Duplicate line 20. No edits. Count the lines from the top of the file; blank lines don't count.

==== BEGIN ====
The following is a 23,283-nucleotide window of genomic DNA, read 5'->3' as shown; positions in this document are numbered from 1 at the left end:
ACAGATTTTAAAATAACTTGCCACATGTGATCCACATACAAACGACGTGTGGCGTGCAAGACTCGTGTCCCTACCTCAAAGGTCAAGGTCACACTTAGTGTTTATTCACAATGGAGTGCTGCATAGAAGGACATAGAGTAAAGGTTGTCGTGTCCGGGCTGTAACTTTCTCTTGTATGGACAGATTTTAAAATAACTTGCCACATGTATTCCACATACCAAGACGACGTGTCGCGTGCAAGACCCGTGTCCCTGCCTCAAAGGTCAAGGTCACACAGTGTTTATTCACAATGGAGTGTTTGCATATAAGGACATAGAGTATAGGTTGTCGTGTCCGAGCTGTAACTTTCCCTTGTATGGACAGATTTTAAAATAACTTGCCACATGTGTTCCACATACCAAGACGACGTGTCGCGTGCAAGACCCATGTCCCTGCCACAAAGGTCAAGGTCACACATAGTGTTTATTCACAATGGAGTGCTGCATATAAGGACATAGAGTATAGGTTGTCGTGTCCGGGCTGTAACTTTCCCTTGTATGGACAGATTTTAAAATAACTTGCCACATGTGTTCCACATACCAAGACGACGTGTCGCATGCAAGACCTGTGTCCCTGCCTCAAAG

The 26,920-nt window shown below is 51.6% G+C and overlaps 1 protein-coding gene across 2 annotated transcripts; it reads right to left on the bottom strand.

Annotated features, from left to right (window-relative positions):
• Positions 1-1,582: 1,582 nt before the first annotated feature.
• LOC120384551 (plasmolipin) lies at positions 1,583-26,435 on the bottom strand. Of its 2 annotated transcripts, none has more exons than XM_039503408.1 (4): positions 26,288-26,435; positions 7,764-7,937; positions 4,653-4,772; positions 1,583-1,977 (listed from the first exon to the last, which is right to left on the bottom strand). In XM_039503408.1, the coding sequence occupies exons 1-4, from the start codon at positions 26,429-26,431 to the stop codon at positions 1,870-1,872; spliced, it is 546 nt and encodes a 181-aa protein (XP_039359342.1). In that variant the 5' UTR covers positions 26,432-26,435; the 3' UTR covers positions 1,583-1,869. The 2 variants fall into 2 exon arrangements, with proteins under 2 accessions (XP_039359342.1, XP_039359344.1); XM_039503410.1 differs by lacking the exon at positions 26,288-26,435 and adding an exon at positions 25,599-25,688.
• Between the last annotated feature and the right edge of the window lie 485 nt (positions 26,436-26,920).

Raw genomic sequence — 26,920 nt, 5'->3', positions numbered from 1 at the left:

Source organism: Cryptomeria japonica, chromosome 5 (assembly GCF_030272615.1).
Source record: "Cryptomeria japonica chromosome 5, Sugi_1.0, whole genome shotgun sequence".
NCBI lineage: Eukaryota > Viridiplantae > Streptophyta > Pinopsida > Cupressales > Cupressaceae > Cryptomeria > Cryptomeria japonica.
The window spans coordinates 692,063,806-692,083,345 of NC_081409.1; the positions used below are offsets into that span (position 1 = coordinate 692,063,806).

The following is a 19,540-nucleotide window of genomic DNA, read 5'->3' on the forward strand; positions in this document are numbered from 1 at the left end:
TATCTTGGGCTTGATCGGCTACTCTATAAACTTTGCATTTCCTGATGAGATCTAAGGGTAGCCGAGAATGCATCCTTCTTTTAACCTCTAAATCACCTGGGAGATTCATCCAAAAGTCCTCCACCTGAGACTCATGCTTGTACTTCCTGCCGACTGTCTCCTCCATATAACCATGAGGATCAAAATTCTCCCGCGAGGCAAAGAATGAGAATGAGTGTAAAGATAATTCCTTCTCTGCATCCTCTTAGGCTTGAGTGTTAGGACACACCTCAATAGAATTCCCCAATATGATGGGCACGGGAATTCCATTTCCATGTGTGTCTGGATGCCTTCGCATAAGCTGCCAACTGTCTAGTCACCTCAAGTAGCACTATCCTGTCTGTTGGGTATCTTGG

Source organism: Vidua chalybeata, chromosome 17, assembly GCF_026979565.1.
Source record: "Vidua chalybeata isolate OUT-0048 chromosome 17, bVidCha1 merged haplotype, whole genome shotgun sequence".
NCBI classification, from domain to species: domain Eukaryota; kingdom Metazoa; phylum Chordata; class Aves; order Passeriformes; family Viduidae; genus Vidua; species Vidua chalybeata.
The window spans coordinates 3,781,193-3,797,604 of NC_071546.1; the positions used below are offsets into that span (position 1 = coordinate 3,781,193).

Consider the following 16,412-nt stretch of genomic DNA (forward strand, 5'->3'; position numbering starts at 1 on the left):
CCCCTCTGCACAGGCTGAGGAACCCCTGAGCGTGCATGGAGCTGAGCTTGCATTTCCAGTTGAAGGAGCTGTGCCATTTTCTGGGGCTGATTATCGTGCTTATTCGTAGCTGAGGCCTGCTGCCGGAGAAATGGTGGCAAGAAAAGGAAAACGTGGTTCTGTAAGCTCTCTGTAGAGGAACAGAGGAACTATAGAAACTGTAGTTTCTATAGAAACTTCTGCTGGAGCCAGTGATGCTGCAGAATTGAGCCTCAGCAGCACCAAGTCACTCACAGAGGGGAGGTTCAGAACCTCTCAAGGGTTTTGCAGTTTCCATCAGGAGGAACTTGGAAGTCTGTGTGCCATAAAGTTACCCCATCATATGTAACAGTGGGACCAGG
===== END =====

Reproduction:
CCCCTCTGCACAGGCTGAGGAACCCCTGAGCGTGCATGGAGCTGAGCTTGCATTTCCAGTTGAAGGAGCTGTGCCATTTTCTGGGGCTGATTATCGTGCTTATTCGTAGCTGAGGCCTGCTGCCGGAGAAATGGTGGCAAGAAAAGGAAAACGTGGTTCTGTAAGCTCTCTGTAGAGGAACAGAGGAACTATAGAAACTGTAGTTTCTATAGAAACTTCTGCTGGAGCCAGTGATGCTGCAGAATTGAGCCTCAGCAGCACCAAGTCACTCACAGAGGGGAGGTTCAGAACCTCTCAAGGGTTTTGCAGTTTCCATCAGGAGGAACTTGGAAGTCTGTGTGCCATAAAGTTACCCCATCATATGTAACAGTGGGACCAGG